"Mothers whose children rely on the EpiPen in case of a life-threatening allergic reaction will join consumer advocates to condemn the deceptive drug industry advertising against Proposition 61, and call on voters to pass the initiative to stop drug company price-gouging and save lives," said an announcement from Consumer Watchdog.

    "These Mylan Moms will speak of hardships caused by the rising cost of the EpiPen – which has gone up 500% to $608 in the last decade. Mylan’s EpiPen costs just dollars to make but earns the company more than $1 billion a year," the non-profit advocacy group said.

    Kangaroo court?

    The settlement with the Justice Department came less than two weeks after three U.S. senators -- Richard Blumenthal (D) of Connecticut, Charles Grassley (R) of Iowa, and Amy Klobuchar (D) of Minnesota -- called on the Justice Department to investigate the CMS's allegations.

    It's rare for an investigation and negotiated settlement to be arrived at in such record time and it should be noted that, although Mylan announced the settlement Friday afternoon, the Justice Department had not done so as of Saturday.

    As was widely noted when the EpiPen pricing scandal erupted, Mylan CEO Heather Bresch is the daughter of Sen. Joe Manchin (D) of West Virginia. The rapid settlement is likely to renew speculation that the company is being handled with kid gloves.

    “I am glad the Department of Justice pursued this so quickly, since the misclassification was an outrage,” Sen. Klobuchar said in a statement. “At the same time, this must be the tip of the iceberg. If other drugs are misclassified, and surely EpiPen isn’t the only one, the public deserves to know it, the taxpayers need to get their money back, and the process needs to be changed to stop this from happening again.”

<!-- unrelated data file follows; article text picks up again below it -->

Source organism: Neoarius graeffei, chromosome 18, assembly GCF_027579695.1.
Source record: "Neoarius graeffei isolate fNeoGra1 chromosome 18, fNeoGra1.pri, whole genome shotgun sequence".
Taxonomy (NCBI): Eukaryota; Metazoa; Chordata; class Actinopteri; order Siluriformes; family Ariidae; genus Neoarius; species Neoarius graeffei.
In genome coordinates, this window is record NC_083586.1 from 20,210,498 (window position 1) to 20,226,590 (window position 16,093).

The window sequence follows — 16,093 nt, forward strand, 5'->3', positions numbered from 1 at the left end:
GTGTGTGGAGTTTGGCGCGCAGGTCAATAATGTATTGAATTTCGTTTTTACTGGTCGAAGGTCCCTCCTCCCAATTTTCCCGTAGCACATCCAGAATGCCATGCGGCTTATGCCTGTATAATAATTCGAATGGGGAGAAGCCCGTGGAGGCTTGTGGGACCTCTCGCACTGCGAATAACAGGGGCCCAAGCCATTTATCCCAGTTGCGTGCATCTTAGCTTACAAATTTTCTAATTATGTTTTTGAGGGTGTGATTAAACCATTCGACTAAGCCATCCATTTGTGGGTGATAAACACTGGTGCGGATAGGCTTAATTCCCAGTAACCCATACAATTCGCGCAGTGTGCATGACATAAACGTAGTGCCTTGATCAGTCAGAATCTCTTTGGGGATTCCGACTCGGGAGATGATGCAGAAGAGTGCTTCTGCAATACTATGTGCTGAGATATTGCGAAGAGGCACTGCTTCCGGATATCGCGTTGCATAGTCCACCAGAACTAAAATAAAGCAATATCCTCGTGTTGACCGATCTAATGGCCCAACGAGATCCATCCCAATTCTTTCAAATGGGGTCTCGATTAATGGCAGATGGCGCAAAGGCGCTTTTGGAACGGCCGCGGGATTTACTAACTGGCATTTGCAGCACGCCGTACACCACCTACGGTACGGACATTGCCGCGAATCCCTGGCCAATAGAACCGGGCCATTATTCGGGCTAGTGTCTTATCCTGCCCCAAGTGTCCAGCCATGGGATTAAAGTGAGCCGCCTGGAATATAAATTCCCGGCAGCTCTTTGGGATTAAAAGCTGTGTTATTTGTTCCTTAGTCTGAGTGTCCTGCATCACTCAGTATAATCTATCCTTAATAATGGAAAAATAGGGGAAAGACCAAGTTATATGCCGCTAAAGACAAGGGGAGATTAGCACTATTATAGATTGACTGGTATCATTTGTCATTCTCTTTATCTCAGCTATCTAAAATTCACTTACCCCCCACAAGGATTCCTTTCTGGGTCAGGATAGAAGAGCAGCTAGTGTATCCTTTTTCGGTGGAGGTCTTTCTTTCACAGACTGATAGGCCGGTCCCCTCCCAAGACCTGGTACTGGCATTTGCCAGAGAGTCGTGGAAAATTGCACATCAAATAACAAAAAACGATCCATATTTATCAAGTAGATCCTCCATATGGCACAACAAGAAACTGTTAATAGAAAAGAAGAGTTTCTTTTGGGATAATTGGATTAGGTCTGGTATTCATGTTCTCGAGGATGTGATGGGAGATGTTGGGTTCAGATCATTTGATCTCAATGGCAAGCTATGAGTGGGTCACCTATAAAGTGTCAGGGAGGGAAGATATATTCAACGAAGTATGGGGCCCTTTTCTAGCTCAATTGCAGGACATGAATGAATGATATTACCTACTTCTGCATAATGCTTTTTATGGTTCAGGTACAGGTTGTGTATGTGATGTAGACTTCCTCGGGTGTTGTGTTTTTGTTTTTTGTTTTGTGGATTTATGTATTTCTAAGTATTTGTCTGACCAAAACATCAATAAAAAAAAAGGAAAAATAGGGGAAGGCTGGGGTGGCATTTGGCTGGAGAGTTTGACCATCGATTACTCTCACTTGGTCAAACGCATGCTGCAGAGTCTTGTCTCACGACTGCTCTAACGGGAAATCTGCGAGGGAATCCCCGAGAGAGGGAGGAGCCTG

Some would say that Mylan Pharmaceuticals has been slow to satisfy consumer calls for price rollbacks on the EpiPen autoinjector. But Mylan wasted no time...

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      Shoppers increasingly turning first to Amazon, study finds

      Forget about stores, Amazon is even nudging out search engines

      For awhile there, retailers were worried about "showrooming." They feared that consumers would come to their stores to examine merchandise and then buy it online instead of simply picking it up at the store.

      Showrooming is certainly commonplace these days, but it's often because so few stores are actually able to sell the items consumers are looking for. There may be a single item on display but it's increasingly difficult to be able to make an actual purchase.

      I was reminded of this the other day when I stopped into the neighborhood Lowe's to pick up a battery-powered hedge trimmer. The vast garden department had a shelf full of trimmers, ranging from simple plug-in models to the large gas-powered variety favored by professionals.

      I found one that looked suitable, hefted it around a bit, and decided it would be fine. But in the section where the boxed units were stored, the model I wanted was nowhere to be found. Looking closely, I discovered there were no battery-powered units at all, only a few plug-in types and only two gas-powered models.

      "We don't have it"

      "If it's not there, we don't have it," a friendly Lowe's employee shrugged. I bought $10 worth of mulch, went home and ordered $200 worth of hedge trimmer, battery, and charger from Amazon.

      It was just a few weeks earlier in another Lowe's that I went in search of an outdoor lighting transformer to replace one that had mysteriously died. Again, a yawning vacuum greeted me -- no transformers in stock.

      "It's because of Home Depot," a clerk sniffed. "They don't have any in stock so they send their customers over here and buy up all of ours. You might as well just order it from Amazon."

      Best Buy is also becoming a de facto Amazon showroom. When my laptop went toes-up on a recent trip, I dashed over to the nearest Best Buy to pick up a Chromebook to tide me over. I was in luck -- the store had the new HP model I had been admiring.